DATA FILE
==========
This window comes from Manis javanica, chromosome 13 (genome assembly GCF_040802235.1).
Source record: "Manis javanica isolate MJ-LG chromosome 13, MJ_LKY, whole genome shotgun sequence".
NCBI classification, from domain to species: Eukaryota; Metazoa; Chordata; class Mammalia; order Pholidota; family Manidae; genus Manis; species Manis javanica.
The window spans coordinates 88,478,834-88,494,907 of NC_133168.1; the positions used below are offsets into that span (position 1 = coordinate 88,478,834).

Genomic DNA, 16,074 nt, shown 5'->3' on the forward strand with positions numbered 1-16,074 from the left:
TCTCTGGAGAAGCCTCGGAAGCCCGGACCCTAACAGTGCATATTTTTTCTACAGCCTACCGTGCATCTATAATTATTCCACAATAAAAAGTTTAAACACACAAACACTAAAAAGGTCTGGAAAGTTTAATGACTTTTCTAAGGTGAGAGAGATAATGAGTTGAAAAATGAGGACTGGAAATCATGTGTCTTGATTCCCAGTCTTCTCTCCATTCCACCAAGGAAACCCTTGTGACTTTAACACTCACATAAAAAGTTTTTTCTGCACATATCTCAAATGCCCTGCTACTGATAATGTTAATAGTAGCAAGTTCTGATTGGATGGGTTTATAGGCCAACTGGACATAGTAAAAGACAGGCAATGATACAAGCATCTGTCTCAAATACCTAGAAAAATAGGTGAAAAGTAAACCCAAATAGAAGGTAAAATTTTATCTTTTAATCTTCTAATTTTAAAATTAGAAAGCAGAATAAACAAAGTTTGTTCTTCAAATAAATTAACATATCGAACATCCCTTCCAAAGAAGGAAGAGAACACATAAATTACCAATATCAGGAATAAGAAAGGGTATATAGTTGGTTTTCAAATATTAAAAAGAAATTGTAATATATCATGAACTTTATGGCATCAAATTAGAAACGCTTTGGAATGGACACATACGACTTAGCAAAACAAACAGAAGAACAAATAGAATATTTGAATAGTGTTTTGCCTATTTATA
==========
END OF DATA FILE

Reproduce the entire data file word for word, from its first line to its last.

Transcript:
This window comes from Manis javanica, chromosome 13 (genome assembly GCF_040802235.1).
Source record: "Manis javanica isolate MJ-LG chromosome 13, MJ_LKY, whole genome shotgun sequence".
NCBI classification, from domain to species: Eukaryota; Metazoa; Chordata; class Mammalia; order Pholidota; family Manidae; genus Manis; species Manis javanica.
The window spans coordinates 88,478,834-88,494,907 of NC_133168.1; the positions used below are offsets into that span (position 1 = coordinate 88,478,834).

Genomic DNA, 16,074 nt, shown 5'->3' on the forward strand with positions numbered 1-16,074 from the left:
TCTCTGGAGAAGCCTCGGAAGCCCGGACCCTAACAGTGCATATTTTTTCTACAGCCTACCGTGCATCTATAATTATTCCACAATAAAAAGTTTAAACACACAAACACTAAAAAGGTCTGGAAAGTTTAATGACTTTTCTAAGGTGAGAGAGATAATGAGTTGAAAAATGAGGACTGGAAATCATGTGTCTTGATTCCCAGTCTTCTCTCCATTCCACCAAGGAAACCCTTGTGACTTTAACACTCACATAAAAAGTTTTTTCTGCACATATCTCAAATGCCCTGCTACTGATAATGTTAATAGTAGCAAGTTCTGATTGGATGGGTTTATAGGCCAACTGGACATAGTAAAAGACAGGCAATGATACAAGCATCTGTCTCAAATACCTAGAAAAATAGGTGAAAAGTAAACCCAAATAGAAGGTAAAATTTTATCTTTTAATCTTCTAATTTTAAAATTAGAAAGCAGAATAAACAAAGTTTGTTCTTCAAATAAATTAACATATCGAACATCCCTTCCAAAGAAGGAAGAGAACACATAAATTACCAATATCAGGAATAAGAAAGGGTATATAGTTGGTTTTCAAATATTAAAAAGAAATTGTAATATATCATGAACTTTATGGCATCAAATTAGAAACGCTTTGGAATGGACACATACGACTTAGCAAAACAAACAGAAGAACAAATAGAATATTTGAATAGTGTTTTGCCTATTTATA